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Latest Inequality & Social Policy In the News

Biggest Week Yet for Pay for Success in the United States

Biggest Week Yet for Pay for Success in the United States

February 17, 2016

Harvard Kennedy School | Highlights work of Jeffrey Liebman, Malcolm Wiener Professor of Public Policy and Director of the Harvard Kennedy School Government Performance Lab. This week's announcement of three new projects brings the total number of US Pay for Success projects to 11, seven of which have relied on GPL technical assistance. The new projects aim to reduce homelessness in Denver, provide healthier starts for low-income babies and their families in South Carolina, and to promote family stability and reduce parental substance use for families involved in Connecticut's child welfare system.

What do trends in economic inequality imply for innovation and entrepreneurship? A framework for future research and policy

What do trends in economic inequality imply for innovation and entrepreneurship? A framework for future research and policy

February 16, 2016

Washington Center for Equitable Growth | By Elisabeth Jacobs (Ph.D. '08), now Senior Director for Policy and Academic Programs at Equitable Growth. Also cites work by Inequality doctoral fellow Alex Bell (Ph.D. candidate in Economics) et. al., which finds that children of parents in the top 1% of the income distribution are ten times more likely to become inventors than those in the bottom 50%.

How Segregated Schools Drive Criminal Behaviors

How Segregated Schools Drive Criminal Behaviors

February 16, 2016

Pacific Standard | Delves into new research by David J. Deming (Ph.D. '10 and Associate Professor, HGSE), co-authored with Stephen Billings (UNC Charlotte) and Stephen L. Ross (University of Connecticut), which suggests that re-segregation of American schools has consequences beyond the classroom in increasing criminal behavior. Read the NBER Working Paper.

Also highlights earlier research by Billings, Deming, and Jonah Rockoff (Ph.D. '04, now Columbia Business School), which found "the end of race-based busing widened racial inequality [in Charlotte Mecklenburg Schools], despite efforts by CMS to mitigate the impact of segregation through compensatory resource allocation."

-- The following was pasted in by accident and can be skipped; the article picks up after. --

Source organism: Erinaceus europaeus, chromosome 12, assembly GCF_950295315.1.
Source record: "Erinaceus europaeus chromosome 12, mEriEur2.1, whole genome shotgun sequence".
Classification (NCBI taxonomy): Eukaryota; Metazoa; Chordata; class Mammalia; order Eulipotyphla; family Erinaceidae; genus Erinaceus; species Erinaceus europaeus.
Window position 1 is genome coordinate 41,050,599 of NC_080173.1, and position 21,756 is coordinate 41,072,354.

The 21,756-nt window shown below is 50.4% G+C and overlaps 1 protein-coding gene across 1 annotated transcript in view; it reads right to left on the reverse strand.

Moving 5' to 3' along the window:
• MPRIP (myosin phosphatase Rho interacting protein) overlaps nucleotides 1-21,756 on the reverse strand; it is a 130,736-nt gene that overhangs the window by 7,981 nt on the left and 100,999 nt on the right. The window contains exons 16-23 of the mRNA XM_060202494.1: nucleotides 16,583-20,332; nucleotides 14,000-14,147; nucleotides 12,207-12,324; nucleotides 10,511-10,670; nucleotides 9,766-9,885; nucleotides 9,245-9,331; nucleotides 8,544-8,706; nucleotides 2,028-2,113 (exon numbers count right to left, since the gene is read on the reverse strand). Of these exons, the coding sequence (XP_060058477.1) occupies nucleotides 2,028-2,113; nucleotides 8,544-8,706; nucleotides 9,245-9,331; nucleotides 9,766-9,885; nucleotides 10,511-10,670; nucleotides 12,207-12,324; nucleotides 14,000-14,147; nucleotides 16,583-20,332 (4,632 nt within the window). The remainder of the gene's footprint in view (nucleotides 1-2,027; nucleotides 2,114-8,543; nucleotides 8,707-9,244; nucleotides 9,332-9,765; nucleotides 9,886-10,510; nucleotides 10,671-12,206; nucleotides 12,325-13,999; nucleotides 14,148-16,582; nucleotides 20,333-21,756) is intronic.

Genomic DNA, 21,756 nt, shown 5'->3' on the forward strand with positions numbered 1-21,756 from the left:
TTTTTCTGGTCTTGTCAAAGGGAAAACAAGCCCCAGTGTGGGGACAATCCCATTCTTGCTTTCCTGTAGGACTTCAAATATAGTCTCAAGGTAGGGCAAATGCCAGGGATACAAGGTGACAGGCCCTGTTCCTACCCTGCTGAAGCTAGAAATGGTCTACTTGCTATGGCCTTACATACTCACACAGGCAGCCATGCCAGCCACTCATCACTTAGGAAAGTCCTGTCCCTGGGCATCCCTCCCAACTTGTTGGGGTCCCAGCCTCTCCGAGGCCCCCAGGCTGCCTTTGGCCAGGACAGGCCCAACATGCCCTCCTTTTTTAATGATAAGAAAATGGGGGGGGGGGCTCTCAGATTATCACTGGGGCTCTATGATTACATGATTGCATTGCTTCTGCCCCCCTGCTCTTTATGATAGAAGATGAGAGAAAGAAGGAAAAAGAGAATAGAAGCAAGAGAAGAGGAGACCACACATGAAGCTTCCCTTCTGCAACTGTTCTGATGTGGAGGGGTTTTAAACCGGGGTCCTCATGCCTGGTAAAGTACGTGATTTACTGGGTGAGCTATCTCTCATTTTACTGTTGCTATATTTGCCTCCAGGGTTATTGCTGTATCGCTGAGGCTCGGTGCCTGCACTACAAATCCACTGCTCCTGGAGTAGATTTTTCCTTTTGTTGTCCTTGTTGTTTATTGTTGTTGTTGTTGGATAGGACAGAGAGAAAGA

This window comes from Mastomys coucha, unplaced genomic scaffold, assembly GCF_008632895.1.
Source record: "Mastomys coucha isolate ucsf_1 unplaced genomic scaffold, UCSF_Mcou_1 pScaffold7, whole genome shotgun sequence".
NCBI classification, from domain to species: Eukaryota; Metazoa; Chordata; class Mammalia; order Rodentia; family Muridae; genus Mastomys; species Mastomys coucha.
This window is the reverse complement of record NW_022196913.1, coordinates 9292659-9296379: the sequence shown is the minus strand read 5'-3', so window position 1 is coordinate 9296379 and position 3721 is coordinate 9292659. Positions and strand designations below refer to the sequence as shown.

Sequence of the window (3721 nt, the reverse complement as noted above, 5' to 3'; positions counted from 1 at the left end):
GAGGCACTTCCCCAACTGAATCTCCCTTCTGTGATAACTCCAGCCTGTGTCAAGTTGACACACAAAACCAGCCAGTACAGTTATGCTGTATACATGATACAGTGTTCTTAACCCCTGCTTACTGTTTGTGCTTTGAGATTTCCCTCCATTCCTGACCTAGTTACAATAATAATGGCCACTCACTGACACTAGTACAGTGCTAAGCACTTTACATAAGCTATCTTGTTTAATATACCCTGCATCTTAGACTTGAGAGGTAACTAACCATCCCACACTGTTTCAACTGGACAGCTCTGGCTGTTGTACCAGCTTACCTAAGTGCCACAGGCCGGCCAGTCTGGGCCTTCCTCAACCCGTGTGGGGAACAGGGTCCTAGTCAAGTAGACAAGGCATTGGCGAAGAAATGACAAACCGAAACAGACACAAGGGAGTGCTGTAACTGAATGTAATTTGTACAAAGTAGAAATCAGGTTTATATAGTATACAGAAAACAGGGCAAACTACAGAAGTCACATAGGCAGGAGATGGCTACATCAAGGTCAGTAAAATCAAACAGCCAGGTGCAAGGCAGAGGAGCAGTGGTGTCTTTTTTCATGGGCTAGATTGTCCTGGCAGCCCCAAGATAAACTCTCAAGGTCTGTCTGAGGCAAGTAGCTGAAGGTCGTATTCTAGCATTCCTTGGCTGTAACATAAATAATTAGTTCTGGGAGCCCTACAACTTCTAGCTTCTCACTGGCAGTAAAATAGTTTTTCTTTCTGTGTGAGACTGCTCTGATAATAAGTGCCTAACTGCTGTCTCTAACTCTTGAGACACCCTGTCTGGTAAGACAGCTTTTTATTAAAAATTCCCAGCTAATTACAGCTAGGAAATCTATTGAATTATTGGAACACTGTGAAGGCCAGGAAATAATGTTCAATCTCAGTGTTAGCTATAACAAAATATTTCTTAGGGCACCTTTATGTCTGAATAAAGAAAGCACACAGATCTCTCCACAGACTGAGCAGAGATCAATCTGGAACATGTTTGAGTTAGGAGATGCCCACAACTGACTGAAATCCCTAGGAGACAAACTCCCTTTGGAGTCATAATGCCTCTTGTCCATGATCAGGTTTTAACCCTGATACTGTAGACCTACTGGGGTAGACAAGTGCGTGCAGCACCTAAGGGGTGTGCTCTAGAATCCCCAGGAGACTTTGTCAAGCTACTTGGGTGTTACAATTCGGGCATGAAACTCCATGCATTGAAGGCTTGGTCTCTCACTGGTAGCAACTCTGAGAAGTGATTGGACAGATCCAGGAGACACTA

Women, overshadowed

Women, overshadowed

February 16, 2016

Harvard Gazette | Interview with Heather Sarsons, Ph.D. candidate in Economics on implications of, and the reactions to, her research—first featured in The New York Times—finding that female economists received less credit for co-authored work than their male counterparts.

One Simple Trick that Boosts Kids' College Graduation Rates

One Simple Trick that Boosts Kids' College Graduation Rates

February 15, 2016

Pacific Standard | Examines new study co-authored by doctoral fellow Preeya Mbekeani (Ed.D. candidate), which found that providing four additional SAT score reports for free to low-income students increased college access and completion rates.

How segregated schools turn kids into criminals

How segregated schools turn kids into criminals

February 12, 2016

Washington Post | Explores new study co-authored by Stephen Billings (UNC Charlotte), David J. Deming (Ph.D. '10 and Associate Professor, HGSE), and Stephen L. Ross (University of Connecticut), who show that concentrating disadvantaged youth together in the same schools and neighborhoods increases total crime. Read the NBER Working Paper.
Also notes earlier research by Billings, Deming, and Jonah Rockoff (Ph.D. '04, now Columbia Business School), which found that attempts to mitigate the effects of segregation in Charlotte-Mecklenburg schools by providing extra resources did help improve academic outcomes in segregated schools, but not crime.

How Highlighting the Best and Brightest Can Backfire

How Highlighting the Best and Brightest Can Backfire

February 9, 2016